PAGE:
'Capitalism is why the fashion system is the way it is’
"The promise of globalization was that it was going to be a win-win, that consumers in the rich world would get the cheaper goods and people in the poorer parts of the world would get jobs and that those jobs would given them an opportunity to work their way out of poverty. But when everything is concentrated on making profits, what you see is that human rights, the environment, workers rights, get lost...Globalization is not what it was sold as, instead it’s made a lot of people very rich and a huge number more very poor.”
With the garment and textile industry estimate to be worth 3 trillion dollars according to the documentary, where is all this money going? Over the past four to five years, both fast-fashion brands as well as mainstream fashion labels and luxury houses have been largely investor driven, although it is questionable to me whether or not these corporations are interested in fashion and not the money they generate. Although we may not see it, we as consumers are also being exploited by this “evil-machine,” along with the workers who produce the clothes we buy and our planet’s resources.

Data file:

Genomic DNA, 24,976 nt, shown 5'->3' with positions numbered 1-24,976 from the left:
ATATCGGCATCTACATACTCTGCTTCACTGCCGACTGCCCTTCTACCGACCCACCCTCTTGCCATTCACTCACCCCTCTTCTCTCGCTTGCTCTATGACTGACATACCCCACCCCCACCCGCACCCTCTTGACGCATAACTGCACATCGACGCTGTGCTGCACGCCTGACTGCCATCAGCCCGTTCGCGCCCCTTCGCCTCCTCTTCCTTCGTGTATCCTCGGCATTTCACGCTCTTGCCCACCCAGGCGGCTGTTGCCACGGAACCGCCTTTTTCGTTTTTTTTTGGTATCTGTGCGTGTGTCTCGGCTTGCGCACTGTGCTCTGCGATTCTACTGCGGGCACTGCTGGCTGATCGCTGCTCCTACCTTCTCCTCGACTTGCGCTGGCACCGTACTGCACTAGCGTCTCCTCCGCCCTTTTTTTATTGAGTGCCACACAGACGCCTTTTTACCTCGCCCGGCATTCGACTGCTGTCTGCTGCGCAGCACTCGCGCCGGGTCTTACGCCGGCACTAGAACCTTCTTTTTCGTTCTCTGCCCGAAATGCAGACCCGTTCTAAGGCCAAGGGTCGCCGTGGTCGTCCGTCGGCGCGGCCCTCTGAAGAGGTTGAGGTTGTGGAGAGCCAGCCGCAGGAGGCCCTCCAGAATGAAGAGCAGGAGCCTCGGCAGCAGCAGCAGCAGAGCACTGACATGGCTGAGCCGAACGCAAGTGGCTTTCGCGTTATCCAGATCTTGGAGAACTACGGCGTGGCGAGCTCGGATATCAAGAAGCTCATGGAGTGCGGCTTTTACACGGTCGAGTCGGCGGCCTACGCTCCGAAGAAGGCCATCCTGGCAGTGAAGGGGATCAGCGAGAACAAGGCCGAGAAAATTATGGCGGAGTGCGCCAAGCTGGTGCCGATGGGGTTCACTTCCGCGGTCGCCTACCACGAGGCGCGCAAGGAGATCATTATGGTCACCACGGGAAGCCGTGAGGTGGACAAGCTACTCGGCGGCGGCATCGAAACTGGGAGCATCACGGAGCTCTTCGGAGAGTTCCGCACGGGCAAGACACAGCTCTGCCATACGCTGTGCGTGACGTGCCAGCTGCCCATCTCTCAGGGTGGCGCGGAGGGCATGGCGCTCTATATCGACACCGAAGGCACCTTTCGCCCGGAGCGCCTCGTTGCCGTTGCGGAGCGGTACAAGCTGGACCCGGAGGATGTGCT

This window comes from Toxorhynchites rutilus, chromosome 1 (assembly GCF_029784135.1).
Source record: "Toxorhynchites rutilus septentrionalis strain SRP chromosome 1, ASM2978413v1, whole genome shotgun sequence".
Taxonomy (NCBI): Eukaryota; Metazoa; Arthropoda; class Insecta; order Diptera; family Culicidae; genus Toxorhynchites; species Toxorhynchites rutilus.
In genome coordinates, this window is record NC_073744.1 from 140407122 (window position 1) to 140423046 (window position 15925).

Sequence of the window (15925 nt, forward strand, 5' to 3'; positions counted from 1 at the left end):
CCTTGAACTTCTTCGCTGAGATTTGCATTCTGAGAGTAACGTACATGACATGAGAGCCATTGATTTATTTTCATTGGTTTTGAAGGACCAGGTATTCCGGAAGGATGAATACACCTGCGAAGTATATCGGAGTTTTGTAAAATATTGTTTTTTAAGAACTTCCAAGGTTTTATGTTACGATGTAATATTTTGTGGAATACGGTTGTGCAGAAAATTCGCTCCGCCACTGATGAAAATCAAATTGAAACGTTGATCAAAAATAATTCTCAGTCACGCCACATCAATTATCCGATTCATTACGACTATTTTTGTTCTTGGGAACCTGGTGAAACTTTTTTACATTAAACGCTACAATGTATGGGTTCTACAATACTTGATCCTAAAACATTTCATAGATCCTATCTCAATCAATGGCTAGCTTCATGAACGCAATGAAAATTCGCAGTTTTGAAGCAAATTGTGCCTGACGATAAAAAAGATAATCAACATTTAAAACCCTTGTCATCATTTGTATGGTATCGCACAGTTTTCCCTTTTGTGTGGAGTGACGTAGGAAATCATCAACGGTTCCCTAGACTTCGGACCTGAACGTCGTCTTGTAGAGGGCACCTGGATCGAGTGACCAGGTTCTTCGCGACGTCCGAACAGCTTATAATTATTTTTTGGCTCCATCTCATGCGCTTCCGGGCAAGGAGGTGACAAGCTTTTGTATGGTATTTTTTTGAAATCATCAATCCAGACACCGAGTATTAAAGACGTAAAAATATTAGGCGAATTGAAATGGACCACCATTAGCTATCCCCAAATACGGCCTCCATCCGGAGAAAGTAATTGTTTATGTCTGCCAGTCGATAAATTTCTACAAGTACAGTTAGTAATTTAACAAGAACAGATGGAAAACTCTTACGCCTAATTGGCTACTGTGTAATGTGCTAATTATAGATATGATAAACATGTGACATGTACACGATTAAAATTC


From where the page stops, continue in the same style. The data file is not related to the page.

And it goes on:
The documentary argues this form of ‘consumer capitalism,’ an economic and social political condition in which consumer demand is deliberately manipulated through mass-marketing techniques, is being used by fast-fashion retailers to drive their sales, with little regard for the social and environmental impact they are causing. “Fashion has been co-opted by turbo charged capitalist corporations who are kicking the shit out of it and stripping fashion of its culture. This will be the end of all fashion, sustainable or otherwise,” warns Siegle, journalist and author.
'Fashion business IS politics, it IS humanity and it IS a matter of life and death'
In order to save fashion then, the entire system has to change, including the fast-fashion business model and how we as consumers see and treat clothing. "The actual [fast-fashion] business model is completely unsustainable,” says Siegle. “Unless you change that model, you cannot change anything.” Whilst some economists would step forward and argue if consumers become less materialistic and consume less our economy would crash others such as Richard Wolfe believe there is another way. “If you do not criticizes something for 50 years it begins to rot and decay from the inside...before you can fix a problem you have to acknowledge.”
The question remains to be seen if consumers, fast-fashion labels and corporations alike acknowledge these problems within the industry, or if we continued to be dazzled by the allure of false riches promised by current fast-fashion system. “My biggest hope is that it joins the dots for everyone that watches it. This fashion business IS politics, it IS humanity and it IS a matter of life and death,” concludes Siegle, and I can’t help but agree with her.